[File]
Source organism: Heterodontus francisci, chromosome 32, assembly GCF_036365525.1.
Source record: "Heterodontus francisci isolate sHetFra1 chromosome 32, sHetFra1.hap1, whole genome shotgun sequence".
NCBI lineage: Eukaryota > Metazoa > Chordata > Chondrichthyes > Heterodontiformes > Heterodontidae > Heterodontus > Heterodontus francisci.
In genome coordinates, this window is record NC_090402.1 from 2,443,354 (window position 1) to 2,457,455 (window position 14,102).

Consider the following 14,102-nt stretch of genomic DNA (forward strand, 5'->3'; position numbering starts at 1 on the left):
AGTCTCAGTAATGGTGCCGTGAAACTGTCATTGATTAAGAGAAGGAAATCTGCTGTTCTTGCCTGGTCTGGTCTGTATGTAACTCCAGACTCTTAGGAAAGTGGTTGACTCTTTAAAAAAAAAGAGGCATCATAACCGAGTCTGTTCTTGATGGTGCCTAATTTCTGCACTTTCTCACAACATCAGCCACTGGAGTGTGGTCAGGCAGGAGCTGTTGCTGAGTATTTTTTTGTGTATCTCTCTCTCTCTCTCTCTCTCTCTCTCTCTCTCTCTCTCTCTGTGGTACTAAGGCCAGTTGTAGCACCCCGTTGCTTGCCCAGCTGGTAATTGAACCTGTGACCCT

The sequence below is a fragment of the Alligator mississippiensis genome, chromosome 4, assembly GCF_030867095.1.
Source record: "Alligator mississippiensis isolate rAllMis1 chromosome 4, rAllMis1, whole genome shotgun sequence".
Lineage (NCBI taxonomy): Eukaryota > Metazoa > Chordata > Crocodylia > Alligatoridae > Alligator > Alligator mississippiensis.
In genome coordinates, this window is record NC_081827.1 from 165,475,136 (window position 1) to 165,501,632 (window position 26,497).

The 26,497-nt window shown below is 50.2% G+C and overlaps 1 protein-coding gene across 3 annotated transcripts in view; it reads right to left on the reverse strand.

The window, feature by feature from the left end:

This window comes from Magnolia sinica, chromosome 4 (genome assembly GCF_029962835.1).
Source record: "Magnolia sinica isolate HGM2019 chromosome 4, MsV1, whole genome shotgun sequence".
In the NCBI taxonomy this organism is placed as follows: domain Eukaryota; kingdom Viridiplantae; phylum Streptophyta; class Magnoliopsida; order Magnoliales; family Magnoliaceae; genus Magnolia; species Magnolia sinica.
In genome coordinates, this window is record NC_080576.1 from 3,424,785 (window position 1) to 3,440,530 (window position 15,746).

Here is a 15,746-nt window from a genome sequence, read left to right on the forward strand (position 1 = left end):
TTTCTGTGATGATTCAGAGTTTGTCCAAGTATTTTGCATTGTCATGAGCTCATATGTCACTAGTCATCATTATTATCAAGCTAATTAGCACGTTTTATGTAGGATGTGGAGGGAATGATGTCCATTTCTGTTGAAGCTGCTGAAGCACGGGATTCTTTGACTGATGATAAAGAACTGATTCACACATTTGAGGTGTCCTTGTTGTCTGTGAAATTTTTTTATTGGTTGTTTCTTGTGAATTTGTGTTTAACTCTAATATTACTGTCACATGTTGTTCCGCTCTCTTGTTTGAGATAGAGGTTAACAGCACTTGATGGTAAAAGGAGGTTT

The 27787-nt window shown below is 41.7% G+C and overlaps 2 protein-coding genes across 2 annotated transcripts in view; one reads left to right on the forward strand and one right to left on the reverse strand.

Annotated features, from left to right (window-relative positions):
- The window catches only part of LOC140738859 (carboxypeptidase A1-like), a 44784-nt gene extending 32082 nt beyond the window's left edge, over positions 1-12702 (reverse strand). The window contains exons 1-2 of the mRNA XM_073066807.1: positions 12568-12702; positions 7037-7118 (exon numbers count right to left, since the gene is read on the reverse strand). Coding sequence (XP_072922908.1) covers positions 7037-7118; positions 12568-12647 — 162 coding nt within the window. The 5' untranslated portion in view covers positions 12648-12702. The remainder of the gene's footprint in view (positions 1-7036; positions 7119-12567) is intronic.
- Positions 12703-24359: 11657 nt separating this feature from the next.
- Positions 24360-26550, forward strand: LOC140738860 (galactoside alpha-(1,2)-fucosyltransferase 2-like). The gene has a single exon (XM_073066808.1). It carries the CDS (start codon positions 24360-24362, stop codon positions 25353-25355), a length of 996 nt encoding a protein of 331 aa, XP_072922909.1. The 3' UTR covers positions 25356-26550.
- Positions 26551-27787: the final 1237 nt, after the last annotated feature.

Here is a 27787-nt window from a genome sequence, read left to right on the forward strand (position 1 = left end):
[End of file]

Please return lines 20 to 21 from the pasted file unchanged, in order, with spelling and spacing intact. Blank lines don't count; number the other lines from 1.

Annotated features, from left to right (window-relative positions):
- The window catches only part of LOC140738859 (carboxypeptidase A1-like), a 44784-nt gene extending 32082 nt beyond the window's left edge, over positions 1-12702 (reverse strand). The window contains exons 1-2 of the mRNA XM_073066807.1: positions 12568-12702; positions 7037-7118 (exon numbers count right to left, since the gene is read on the reverse strand). Coding sequence (XP_072922908.1) covers positions 7037-7118; positions 12568-12647 — 162 coding nt within the window. The 5' untranslated portion in view covers positions 12648-12702. The remainder of the gene's footprint in view (positions 1-7036; positions 7119-12567) is intronic.